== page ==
Air quality inequity leaves children and those living with chronic heart and lung diseases at risk for asthma. The Respiratory Health Association aims to change that.
Director of Environmental Health Programs, Respiratory Health Association
First, could you talk about the serious issue of racial disparities in lack of access to clean air?
One of the challenges of asthma in places like Chicago is that people are not exposed to equal amounts of air pollution. Many people live near busy roadways or industrial activity, and unfortunately, this is disproportionately true for people of color who live in lower-income communities. Increased exposure to air pollution isn’t the sole cause of increased asthma in those communities, but it compounds the existing inequalities people live with due to reduced access to medical treatment, housing stability, employment stability and even having to regularly face violence. So the end result is that we have many people who are already some of the most vulnerable in our region living where the air pollution is worst.
How serious and prevalent is this problem?
The problem is big and it’s systemic. In Chicago, it has led to the City Department of Public Health analyzing the intersection of social vulnerabilities and air pollution exposure together (excellent map in that report) to see where people vulnerable to air pollution live. The resulting map showed that it was lower-income communities on the city’s west and south side that were primarily communities of color that faced the greatest health threats from air pollution. It’s led to huge fights in communities as well, with residents opposing efforts to put heavy industry in or right next to neighborhoods. Communities have been fighting to have huge fossil fuel power plants shuttered, and working to prevent car-shredding plants, asphalt plants, and even huge warehousing operations that bring hundreds of diesel trucks into neighborhoods from poisoning the air their children breathe. It’s also led to deep questions being asked by local government officials about the fairness of where such operations are allowed, how to ensure pollution laws are being enforced, and how to develop in a way where pollution sources are not being concentrated in vulnerable communities as efforts concentrate on ways to attract more green industry and accelerate zero-emission transportation.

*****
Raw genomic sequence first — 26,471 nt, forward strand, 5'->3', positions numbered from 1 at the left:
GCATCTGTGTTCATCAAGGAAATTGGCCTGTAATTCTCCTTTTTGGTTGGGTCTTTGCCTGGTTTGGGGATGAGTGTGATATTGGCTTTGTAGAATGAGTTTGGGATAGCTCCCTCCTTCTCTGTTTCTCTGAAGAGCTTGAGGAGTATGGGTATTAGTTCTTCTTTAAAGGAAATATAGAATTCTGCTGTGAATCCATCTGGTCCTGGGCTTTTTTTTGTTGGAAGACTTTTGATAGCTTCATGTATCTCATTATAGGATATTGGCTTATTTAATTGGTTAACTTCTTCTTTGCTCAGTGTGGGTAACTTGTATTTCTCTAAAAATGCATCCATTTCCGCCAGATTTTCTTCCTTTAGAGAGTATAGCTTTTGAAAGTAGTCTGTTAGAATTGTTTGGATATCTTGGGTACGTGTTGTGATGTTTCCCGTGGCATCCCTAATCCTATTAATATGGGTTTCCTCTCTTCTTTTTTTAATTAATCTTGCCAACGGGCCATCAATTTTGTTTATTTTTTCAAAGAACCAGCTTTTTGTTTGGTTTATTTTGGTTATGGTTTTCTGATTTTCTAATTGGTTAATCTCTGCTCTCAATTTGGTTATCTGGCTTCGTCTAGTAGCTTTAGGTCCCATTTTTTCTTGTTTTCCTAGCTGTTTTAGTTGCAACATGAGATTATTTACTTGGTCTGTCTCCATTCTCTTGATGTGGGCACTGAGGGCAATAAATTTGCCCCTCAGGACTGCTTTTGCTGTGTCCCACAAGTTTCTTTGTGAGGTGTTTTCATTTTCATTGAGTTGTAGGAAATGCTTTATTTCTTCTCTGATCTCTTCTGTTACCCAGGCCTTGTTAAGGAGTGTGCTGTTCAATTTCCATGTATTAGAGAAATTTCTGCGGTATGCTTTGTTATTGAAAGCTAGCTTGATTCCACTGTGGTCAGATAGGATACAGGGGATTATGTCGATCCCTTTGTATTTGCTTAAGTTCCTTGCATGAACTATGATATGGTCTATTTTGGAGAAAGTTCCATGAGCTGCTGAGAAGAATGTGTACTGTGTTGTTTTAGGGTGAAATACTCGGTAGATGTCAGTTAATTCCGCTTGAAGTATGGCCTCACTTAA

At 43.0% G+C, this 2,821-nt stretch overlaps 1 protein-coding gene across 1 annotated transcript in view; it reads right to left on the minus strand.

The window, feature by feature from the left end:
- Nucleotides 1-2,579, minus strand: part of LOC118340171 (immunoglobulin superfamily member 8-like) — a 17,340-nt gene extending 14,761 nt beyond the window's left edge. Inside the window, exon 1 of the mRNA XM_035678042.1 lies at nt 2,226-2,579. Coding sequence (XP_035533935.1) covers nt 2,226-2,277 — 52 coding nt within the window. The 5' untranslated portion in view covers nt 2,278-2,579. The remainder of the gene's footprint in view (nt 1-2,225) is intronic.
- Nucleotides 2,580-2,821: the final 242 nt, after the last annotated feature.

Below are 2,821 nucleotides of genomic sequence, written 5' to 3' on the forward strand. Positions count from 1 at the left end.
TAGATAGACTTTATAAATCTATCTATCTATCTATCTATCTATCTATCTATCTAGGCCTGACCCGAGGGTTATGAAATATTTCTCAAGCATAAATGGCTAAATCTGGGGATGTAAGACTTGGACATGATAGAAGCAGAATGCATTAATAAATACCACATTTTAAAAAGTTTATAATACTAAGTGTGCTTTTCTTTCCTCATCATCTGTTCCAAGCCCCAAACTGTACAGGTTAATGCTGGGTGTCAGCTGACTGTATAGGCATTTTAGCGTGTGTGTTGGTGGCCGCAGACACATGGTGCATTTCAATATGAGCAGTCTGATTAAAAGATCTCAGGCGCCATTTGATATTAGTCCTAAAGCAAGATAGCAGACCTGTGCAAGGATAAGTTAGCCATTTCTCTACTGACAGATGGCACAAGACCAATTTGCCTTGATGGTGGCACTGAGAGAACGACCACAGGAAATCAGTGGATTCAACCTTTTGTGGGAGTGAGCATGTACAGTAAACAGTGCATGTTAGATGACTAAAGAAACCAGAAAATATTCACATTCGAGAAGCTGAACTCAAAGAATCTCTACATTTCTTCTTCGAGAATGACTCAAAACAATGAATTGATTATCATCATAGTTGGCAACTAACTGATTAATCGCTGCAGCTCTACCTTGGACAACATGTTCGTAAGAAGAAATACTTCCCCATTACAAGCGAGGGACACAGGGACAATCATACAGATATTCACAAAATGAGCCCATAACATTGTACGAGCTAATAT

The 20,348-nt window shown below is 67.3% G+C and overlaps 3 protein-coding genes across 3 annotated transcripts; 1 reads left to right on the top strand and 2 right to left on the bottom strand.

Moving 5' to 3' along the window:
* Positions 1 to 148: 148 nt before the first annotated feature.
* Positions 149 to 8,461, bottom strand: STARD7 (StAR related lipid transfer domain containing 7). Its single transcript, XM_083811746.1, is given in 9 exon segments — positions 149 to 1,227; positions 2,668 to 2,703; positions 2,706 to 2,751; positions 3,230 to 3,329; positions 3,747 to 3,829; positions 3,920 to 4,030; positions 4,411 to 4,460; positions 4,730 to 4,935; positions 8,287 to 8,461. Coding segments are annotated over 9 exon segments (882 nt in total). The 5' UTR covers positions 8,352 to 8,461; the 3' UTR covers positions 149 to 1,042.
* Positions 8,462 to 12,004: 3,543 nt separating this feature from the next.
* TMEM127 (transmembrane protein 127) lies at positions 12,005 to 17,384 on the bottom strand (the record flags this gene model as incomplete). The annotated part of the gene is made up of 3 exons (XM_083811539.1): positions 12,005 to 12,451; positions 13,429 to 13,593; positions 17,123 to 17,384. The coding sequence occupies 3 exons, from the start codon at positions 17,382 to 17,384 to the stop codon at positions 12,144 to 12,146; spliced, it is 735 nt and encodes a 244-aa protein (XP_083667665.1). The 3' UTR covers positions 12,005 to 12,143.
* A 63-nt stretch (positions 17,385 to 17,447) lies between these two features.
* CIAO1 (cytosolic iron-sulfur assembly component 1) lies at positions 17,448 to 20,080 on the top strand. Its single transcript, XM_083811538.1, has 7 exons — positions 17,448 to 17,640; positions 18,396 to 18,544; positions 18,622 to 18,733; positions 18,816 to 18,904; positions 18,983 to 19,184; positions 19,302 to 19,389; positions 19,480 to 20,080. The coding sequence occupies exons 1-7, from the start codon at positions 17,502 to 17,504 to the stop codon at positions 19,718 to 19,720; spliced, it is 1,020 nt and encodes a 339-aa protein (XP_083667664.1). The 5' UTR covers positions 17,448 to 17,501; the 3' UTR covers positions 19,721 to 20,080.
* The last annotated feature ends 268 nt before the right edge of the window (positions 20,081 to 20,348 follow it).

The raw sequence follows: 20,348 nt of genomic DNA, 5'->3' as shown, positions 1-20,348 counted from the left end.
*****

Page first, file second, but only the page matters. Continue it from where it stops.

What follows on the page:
What can you share regarding the effects polluted air has on our lung health?
Air pollution makes people sick and it also kills people. There is no clearer way to lay out the threat it poses. And the problem is it is everywhere because the sources are everywhere. Fine particulate matter, a product largely of burning fossil fuels like coal and petroleum products like diesel, can penetrate deep into the lungs and even into the bloodstream. Asthma attacks, respiratory ER visits and hospitalizations, strokes, and heart attacks all increase with higher amounts of particulate matter. It also increases the number of premature deaths. The more people breathe, the worse the health outcomes. And there is no concentration that has been found where those impacts disappear; any amount other than none causes health damage. Ozone, the main ingredient of summertime smog is also associated with many of those same health effects and because of the caustic nature or that chemical that burns tissue it contacts, it’s a particular threat to people already living with lung diseases like Chronic Obstructive Pulmonary Disease (COPD) and asthma. People with such chronic diseases are often the first to feel the damage done by air pollution and to face the worst health outcomes.